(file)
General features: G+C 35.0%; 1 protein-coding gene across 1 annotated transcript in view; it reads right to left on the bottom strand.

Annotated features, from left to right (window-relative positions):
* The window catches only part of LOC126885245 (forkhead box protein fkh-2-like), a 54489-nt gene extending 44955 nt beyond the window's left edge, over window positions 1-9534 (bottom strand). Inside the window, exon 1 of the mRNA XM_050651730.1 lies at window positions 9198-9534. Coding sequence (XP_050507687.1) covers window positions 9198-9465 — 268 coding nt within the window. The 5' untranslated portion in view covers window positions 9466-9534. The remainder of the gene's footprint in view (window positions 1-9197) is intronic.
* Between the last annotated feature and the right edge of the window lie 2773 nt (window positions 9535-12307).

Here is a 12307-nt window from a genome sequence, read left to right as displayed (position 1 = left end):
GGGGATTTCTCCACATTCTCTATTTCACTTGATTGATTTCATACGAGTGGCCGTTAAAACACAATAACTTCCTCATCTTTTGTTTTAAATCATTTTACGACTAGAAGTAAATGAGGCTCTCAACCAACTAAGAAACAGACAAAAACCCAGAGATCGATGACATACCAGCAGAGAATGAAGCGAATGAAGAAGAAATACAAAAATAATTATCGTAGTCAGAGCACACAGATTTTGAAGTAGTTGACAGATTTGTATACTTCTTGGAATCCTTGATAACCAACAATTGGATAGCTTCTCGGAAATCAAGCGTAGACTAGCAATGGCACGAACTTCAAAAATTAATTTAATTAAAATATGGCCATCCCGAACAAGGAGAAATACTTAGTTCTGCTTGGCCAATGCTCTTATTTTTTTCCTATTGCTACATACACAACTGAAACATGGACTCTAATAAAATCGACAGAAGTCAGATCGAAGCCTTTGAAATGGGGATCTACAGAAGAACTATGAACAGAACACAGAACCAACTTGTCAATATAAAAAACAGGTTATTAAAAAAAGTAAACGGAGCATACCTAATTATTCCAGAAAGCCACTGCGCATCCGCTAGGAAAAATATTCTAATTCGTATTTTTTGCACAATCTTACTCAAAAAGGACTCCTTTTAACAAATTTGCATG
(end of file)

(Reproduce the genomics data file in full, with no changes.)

General features: G+C 35.0%; 1 protein-coding gene across 1 annotated transcript in view; it reads right to left on the bottom strand.

Annotated features, from left to right (window-relative positions):
* The window catches only part of LOC126885245 (forkhead box protein fkh-2-like), a 54489-nt gene extending 44955 nt beyond the window's left edge, over window positions 1-9534 (bottom strand). Inside the window, exon 1 of the mRNA XM_050651730.1 lies at window positions 9198-9534. Coding sequence (XP_050507687.1) covers window positions 9198-9465 — 268 coding nt within the window. The 5' untranslated portion in view covers window positions 9466-9534. The remainder of the gene's footprint in view (window positions 1-9197) is intronic.
* Between the last annotated feature and the right edge of the window lie 2773 nt (window positions 9535-12307).

Here is a 12307-nt window from a genome sequence, read left to right as displayed (position 1 = left end):
GGGGATTTCTCCACATTCTCTATTTCACTTGATTGATTTCATACGAGTGGCCGTTAAAACACAATAACTTCCTCATCTTTTGTTTTAAATCATTTTACGACTAGAAGTAAATGAGGCTCTCAACCAACTAAGAAACAGACAAAAACCCAGAGATCGATGACATACCAGCAGAGAATGAAGCGAATGAAGAAGAAATACAAAAATAATTATCGTAGTCAGAGCACACAGATTTTGAAGTAGTTGACAGATTTGTATACTTCTTGGAATCCTTGATAACCAACAATTGGATAGCTTCTCGGAAATCAAGCGTAGACTAGCAATGGCACGAACTTCAAAAATTAATTTAATTAAAATATGGCCATCCCGAACAAGGAGAAATACTTAGTTCTGCTTGGCCAATGCTCTTATTTTTTTCCTATTGCTACATACACAACTGAAACATGGACTCTAATAAAATCGACAGAAGTCAGATCGAAGCCTTTGAAATGGGGATCTACAGAAGAACTATGAACAGAACACAGAACCAACTTGTCAATATAAAAAACAGGTTATTAAAAAAAGTAAACGGAGCATACCTAATTATTCCAGAAAGCCACTGCGCATCCGCTAGGAAAAATATTCTAATTCGTATTTTTTGCACAATCTTACTCAAAAAGGACTCCTTTTAACAAATTTGCATG